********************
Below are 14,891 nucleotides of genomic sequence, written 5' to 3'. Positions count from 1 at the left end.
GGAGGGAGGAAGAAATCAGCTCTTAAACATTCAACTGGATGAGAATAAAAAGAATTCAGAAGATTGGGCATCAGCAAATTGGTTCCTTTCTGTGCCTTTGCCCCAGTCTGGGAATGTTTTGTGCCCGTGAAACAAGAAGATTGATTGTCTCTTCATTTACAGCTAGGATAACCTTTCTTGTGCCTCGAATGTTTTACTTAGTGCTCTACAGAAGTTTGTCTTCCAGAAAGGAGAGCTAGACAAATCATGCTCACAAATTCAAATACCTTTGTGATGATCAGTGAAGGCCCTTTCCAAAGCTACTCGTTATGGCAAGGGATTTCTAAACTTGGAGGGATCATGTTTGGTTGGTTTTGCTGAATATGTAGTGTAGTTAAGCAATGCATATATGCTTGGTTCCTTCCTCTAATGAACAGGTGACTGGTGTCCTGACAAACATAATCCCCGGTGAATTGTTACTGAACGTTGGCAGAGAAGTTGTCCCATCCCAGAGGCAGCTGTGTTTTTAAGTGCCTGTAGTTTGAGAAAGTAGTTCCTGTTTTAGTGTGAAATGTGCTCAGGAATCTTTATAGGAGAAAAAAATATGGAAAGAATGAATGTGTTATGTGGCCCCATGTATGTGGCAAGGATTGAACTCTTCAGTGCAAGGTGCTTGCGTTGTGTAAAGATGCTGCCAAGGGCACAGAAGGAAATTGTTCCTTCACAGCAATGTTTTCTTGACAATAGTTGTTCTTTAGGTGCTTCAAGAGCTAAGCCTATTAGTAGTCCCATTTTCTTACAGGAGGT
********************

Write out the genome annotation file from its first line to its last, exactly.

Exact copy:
Below are 14,891 nucleotides of genomic sequence, written 5' to 3'. Positions count from 1 at the left end.
GGAGGGAGGAAGAAATCAGCTCTTAAACATTCAACTGGATGAGAATAAAAAGAATTCAGAAGATTGGGCATCAGCAAATTGGTTCCTTTCTGTGCCTTTGCCCCAGTCTGGGAATGTTTTGTGCCCGTGAAACAAGAAGATTGATTGTCTCTTCATTTACAGCTAGGATAACCTTTCTTGTGCCTCGAATGTTTTACTTAGTGCTCTACAGAAGTTTGTCTTCCAGAAAGGAGAGCTAGACAAATCATGCTCACAAATTCAAATACCTTTGTGATGATCAGTGAAGGCCCTTTCCAAAGCTACTCGTTATGGCAAGGGATTTCTAAACTTGGAGGGATCATGTTTGGTTGGTTTTGCTGAATATGTAGTGTAGTTAAGCAATGCATATATGCTTGGTTCCTTCCTCTAATGAACAGGTGACTGGTGTCCTGACAAACATAATCCCCGGTGAATTGTTACTGAACGTTGGCAGAGAAGTTGTCCCATCCCAGAGGCAGCTGTGTTTTTAAGTGCCTGTAGTTTGAGAAAGTAGTTCCTGTTTTAGTGTGAAATGTGCTCAGGAATCTTTATAGGAGAAAAAAATATGGAAAGAATGAATGTGTTATGTGGCCCCATGTATGTGGCAAGGATTGAACTCTTCAGTGCAAGGTGCTTGCGTTGTGTAAAGATGCTGCCAAGGGCACAGAAGGAAATTGTTCCTTCACAGCAATGTTTTCTTGACAATAGTTGTTCTTTAGGTGCTTCAAGAGCTAAGCCTATTAGTAGTCCCATTTTCTTACAGGAGGT